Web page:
Dear Evil Editor:
We learn from our mistakes. [Not Evil Editor, who, for thirty years has continued to purchase shirts that fit fine in the store, but become comically small after one washing.] When it comes to trying to make cars go faster, I have made such mistakes as buying a car that caught on fire two days after purchasing it, [The mistake wasn't buying the car; the mistake was parking it on-street in Baghdad.] spending hundreds of dollars on inappropriate parts, [Hundreds? You're complaining about spending hundreds? Evil Editor spends thousands on car repairs. Half the mileage on Evil Editor's odometer comes while being towed to various automotive repair shops. I once took my car in for its annual inspection, and told them to fix anything that didn't pass. I come back six hours later, and there's a bill for $47,000. True story.] and many other costly mistakes. [While it's admirable that you've learned from your mistakes, I'm not sure it's a great idea to broadcast your proclivity for making them, when presenting yourself as an authority.] Sometimes I wish I could go back in time to when I was in high school and give myself a book of what I have learned to spare myself common beginner mistakes. [I think you're on to something here. Instead of this book, you write a time travel novel. When the younger you is about to blow $200 on a needless part, the older you shows up in a time machine and sets him straight. To appeal to science fiction fans, old you can accidentally spray battery acid on young you's face, and old you's face suddenly becomes horribly disfigured, leaving old you to wonder whether it was really worth going back in time to save young you 200 bucks.] [Then old you decides to go back in time to just before the battery acid mishap, to prevent it, but when the other two yous see him, with his horribly disfigured face, they think he's a zombie, and beat him to death with tire irons.] While that is not possible, perhaps such a book could save other budding hot rodders from needless pain and expenses. [Maybe, but which book would you rather read?]
The book I have written, tentatively titled Mods 101: A Beginner's Guide to Selecting Automotive Performance Parts, provides valuable information about what performance parts do, how to find the best parts for your car, and basic automotive workshop techniques. [Evil Editor doesn't know what "Mods" means; he thus wonders whether your target audience of beginners know.] This book covers engine modifications, suspension tuning, exterior customization, and more. The book is not model specific and applies to a wide variety of cars, from the '57 Chevy to the Mitsubishi Lancer Evolution. [If everybody looking for parts for a '57 Chevy buys your book, you'll be rich, rich, rich!]
I am a member of both the American Society of Mechanical Engineers and the Sports Car Club of America. I currently am working on a fuel injected, turbocharged 1966 Dodge Dart. I also competed in the Grassroots Motorsports $2004 Challenge, a contest to buy, repair, and race a car on a shoestring budget. Please let me know if you are interested in seeing more information about this book. I have enclosed a SASE for your response.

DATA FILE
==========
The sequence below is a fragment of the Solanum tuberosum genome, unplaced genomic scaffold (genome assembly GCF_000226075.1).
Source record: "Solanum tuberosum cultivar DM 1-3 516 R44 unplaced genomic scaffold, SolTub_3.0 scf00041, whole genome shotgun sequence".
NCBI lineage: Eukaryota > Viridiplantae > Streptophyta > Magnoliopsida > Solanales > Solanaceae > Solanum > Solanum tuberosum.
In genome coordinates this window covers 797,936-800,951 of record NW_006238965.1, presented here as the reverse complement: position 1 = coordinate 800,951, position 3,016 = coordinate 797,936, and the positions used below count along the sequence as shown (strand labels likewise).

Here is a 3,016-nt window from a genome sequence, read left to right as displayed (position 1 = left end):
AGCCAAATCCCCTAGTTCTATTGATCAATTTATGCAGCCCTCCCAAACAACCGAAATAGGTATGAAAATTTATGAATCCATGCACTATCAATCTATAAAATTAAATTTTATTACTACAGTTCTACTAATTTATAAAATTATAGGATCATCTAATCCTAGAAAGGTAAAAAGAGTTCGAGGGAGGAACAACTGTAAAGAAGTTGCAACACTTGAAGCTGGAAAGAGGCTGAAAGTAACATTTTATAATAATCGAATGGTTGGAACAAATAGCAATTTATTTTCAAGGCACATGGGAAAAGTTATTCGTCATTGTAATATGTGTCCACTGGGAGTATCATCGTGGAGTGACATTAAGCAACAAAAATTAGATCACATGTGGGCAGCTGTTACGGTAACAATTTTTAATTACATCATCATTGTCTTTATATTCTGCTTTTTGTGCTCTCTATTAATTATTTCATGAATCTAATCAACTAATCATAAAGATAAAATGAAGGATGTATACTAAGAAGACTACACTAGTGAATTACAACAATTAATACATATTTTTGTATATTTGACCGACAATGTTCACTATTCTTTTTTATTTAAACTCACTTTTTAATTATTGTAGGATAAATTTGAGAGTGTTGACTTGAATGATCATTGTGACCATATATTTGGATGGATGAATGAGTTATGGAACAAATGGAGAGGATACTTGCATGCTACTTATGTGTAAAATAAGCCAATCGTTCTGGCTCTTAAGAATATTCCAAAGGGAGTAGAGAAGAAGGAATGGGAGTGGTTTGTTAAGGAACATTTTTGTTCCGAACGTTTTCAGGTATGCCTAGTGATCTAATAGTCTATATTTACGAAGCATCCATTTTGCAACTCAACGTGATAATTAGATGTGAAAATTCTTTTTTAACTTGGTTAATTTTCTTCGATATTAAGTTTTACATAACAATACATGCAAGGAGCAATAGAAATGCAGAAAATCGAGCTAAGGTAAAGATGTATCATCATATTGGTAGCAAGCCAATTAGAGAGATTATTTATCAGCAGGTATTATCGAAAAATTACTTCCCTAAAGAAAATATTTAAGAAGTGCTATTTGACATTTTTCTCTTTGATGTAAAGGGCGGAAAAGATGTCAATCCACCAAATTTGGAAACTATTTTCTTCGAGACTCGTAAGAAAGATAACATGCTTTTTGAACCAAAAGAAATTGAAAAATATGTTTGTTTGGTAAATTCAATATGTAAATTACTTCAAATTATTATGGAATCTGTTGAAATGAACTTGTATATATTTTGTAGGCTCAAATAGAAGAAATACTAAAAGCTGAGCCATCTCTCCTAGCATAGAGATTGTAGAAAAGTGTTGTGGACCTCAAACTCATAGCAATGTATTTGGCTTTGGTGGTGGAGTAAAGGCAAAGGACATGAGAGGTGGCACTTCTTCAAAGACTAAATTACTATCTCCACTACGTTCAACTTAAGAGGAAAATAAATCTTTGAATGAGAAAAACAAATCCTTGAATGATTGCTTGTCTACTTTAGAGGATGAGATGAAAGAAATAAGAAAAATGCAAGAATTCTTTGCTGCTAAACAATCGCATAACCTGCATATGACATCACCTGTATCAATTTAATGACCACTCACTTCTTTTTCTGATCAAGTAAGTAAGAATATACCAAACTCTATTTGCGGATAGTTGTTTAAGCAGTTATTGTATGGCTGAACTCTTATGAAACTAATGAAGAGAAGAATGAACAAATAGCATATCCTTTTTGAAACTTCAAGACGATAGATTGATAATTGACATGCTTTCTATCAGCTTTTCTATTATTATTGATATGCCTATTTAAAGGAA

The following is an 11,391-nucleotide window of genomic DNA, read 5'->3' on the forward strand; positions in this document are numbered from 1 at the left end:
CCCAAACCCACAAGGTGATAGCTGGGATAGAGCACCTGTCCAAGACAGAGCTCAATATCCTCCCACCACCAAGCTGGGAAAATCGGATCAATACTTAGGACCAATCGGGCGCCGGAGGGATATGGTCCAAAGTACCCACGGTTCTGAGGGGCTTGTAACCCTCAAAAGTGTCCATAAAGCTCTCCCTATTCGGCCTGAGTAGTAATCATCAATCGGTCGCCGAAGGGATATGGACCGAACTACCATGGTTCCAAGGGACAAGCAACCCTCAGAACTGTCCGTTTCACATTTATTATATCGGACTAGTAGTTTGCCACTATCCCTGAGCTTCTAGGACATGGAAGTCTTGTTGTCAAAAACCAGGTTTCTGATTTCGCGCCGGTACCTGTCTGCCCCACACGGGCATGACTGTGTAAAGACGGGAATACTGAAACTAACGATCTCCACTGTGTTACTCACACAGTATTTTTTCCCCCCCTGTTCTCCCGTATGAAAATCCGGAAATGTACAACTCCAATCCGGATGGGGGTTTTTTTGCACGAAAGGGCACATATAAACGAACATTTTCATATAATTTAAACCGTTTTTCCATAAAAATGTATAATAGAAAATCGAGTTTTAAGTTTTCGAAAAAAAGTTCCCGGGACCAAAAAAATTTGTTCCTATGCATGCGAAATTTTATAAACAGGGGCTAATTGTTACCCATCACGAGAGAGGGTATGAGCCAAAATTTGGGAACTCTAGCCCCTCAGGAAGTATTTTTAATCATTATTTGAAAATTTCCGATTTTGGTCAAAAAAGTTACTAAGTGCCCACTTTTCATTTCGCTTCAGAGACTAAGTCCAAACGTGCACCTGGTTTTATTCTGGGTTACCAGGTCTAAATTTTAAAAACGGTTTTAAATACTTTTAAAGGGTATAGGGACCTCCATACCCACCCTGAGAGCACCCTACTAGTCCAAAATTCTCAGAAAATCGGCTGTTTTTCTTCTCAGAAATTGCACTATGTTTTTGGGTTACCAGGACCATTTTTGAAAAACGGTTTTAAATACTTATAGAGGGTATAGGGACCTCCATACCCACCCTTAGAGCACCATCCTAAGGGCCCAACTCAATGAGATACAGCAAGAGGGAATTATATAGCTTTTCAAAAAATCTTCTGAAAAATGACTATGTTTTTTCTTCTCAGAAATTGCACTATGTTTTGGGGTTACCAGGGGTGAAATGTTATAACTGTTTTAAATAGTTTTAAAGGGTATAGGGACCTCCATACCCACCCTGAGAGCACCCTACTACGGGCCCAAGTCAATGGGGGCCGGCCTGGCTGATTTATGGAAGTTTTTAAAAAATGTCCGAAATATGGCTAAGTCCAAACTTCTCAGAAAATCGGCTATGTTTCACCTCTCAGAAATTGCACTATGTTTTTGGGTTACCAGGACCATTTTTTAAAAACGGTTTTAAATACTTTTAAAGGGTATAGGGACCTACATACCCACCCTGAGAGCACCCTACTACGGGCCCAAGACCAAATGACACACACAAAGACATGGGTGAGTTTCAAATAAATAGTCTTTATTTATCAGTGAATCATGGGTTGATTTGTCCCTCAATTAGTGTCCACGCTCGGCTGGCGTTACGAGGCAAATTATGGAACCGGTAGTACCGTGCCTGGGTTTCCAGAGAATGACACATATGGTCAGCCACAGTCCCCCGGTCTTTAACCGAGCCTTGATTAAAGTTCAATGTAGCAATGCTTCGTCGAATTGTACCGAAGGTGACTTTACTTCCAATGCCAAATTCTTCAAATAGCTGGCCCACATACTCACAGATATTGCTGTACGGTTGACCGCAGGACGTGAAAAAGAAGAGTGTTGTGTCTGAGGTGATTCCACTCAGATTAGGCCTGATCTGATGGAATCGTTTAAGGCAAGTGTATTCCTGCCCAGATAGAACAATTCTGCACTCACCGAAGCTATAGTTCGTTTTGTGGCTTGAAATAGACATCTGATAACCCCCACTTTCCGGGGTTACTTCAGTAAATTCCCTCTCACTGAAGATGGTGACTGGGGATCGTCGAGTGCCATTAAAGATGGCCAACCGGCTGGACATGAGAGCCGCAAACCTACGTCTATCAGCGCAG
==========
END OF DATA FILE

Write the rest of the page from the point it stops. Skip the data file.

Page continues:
Dear Evil Editor:
Not since the days of American Graffiti has hot rodding been so popular. But beginning car enthusiasts can easily fall into the trap of buying unnecessary and inappropriate parts in an attempt to make their cars go faster and faster. My book, Soup up Your Junk Heap Without Getting the Shaft, provides valuable information about what performance parts do, how to find the best parts for your car, and basic automotive workshop techniques such as engine modification, suspension tuning, and exterior customization. The book is not model specific and applies to a wide variety of cars, from the '57 Chevy to the Mitsubishi Lancer Evolution.
I am a member of both the American Society of Mechanical Engineers and the Sports Car Club of America. I also competed in the Grassroots Motorsports $2004 Challenge, a contest to buy, repair, and race a car on a shoestring budget.
We all make mistakes, but when it comes to high-performance auto parts, those mistakes can be expensive. This book could pay for itself many times over. Please let me know if you are interested in seeing the manuscript. I have enclosed a SASE for your response.
Evil Editor has no idea whether this type of book would sell better in bookstores, parts stores, or at hot rod conventions. There's surely a limited number of potential publishers, and a limited number of editors qualified to judge whether you know what you're talking about, but you could start with those companies that publish similarly themed books.